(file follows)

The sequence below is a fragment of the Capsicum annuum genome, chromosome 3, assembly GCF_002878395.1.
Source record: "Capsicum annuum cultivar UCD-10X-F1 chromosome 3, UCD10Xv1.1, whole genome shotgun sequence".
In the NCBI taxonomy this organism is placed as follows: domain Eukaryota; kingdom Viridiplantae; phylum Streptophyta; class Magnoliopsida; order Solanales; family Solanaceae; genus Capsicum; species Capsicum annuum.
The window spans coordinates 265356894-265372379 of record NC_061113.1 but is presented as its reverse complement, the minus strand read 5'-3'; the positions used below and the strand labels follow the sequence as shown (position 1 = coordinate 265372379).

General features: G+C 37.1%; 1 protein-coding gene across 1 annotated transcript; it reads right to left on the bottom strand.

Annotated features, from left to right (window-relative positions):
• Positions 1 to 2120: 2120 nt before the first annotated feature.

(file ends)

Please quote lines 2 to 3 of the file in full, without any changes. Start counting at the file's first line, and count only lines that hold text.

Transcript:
Source record: "Capsicum annuum cultivar UCD-10X-F1 chromosome 3, UCD10Xv1.1, whole genome shotgun sequence".
In the NCBI taxonomy this organism is placed as follows: domain Eukaryota; kingdom Viridiplantae; phylum Streptophyta; class Magnoliopsida; order Solanales; family Solanaceae; genus Capsicum; species Capsicum annuum.